Hoboken amounted to about 18 per cent. The company points out that unless the assessments of second-class railroad lands are brought into line with the local assessments, the railroads have to bear a disproportionate share of the tax load.
The Railroad Tax Act of 1884, § 4, dealt with the possibility that real estate other than railroad lands might be assessed by the local assessors at a relatively lower scale than the assessed value laid upon railroad land in the same taxing district. In such event, the State Board of Assessors was required to accept the valuation of the local assessors as a correct standard of value and thereby correct or reduce the railroad assessment. But our Supreme Court, in Central R.R. Co. v. State Board , 49 N.J.L. 1 (1886), held that the constitution required the State Board to assess the railroad land at "true value" whether or not the local assessor fixed his assessments perhaps as low as 40 per cent of true value. As a result of this decision, the provision of the 1884 statute, which we have just mentioned, was omitted from the 1888 Railroad Tax Act, L. 1888, p. 269.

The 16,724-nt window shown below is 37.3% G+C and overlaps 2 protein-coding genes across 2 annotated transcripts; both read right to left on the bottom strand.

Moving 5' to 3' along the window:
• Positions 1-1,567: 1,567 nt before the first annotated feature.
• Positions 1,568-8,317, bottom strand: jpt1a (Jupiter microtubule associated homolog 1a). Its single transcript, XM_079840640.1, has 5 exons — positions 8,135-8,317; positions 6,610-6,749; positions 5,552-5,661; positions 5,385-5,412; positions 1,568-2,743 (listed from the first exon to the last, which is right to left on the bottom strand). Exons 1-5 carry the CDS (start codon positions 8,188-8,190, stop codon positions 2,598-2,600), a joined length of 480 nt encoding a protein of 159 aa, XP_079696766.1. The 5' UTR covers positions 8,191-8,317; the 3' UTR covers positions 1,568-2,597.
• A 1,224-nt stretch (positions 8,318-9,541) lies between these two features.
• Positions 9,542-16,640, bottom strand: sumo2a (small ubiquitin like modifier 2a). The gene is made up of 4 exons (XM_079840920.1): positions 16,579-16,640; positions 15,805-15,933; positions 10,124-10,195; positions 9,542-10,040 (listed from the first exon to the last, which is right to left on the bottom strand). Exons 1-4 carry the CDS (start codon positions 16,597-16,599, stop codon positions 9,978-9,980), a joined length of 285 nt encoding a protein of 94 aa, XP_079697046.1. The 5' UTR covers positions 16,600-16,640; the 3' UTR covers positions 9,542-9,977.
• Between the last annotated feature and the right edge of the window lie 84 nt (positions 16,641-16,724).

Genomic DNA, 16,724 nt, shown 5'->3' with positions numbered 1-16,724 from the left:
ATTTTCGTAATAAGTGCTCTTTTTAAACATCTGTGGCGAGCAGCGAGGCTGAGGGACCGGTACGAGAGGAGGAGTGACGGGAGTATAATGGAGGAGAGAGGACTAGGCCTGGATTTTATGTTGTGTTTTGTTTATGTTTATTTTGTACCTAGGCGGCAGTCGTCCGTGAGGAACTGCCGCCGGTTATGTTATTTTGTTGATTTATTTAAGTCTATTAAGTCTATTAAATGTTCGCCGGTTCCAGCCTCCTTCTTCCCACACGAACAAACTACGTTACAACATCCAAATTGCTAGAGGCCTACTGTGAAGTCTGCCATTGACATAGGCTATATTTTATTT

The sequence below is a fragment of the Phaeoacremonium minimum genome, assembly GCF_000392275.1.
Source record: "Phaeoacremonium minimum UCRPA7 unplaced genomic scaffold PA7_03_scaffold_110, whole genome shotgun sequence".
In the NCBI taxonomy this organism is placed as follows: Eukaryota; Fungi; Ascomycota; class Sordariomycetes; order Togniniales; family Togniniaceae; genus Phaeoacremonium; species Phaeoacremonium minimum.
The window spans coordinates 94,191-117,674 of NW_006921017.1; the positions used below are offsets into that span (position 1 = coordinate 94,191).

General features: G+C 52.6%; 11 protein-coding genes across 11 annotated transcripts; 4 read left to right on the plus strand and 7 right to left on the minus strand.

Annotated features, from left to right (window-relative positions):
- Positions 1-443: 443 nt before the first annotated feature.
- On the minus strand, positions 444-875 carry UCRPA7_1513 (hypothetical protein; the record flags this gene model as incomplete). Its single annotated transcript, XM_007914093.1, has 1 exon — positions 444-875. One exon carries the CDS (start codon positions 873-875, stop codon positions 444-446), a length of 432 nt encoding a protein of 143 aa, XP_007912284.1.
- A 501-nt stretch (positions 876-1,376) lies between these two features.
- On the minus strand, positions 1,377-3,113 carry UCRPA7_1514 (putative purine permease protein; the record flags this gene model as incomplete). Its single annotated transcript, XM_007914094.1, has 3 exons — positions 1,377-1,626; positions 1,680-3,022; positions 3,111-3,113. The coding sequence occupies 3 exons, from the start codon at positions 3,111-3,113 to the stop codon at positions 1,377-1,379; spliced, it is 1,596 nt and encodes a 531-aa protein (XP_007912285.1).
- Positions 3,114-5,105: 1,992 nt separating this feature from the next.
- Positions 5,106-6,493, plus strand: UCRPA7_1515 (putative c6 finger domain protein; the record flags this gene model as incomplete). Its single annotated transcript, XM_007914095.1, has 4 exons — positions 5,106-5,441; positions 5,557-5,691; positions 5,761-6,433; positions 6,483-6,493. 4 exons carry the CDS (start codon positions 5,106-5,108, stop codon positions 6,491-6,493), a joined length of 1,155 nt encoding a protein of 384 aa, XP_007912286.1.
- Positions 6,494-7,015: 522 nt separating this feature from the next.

A discrimination between taxpayers, so that one is assessed upon the full value of his property and others are assessed upon only a fraction of full value, violates the Fourteenth Amendment to the Federal Constitution. Mere errors in judgment do not support a claim of discrimination, for there must be something which in effect amounts to an intentional violation of the essential principle of practical uniformity. Where -- as in New Jersey -- most land is assessed by local authorities, but certain land is assessed by a body of state officials, then, if there is systematic undervaluation by the local authorities, while the state officials, though presumably aware of such local undervaluation, yet make their assessments upon full value, a case of unlawful discrimination is presented. It was formerly considered that the only remedy of the taxpayer who was the victim of the discrimination was a proceeding to increase the assessments of other taxpayers, but now we recognize that such a remedy is not enough and
[16 NJSuper Page 555]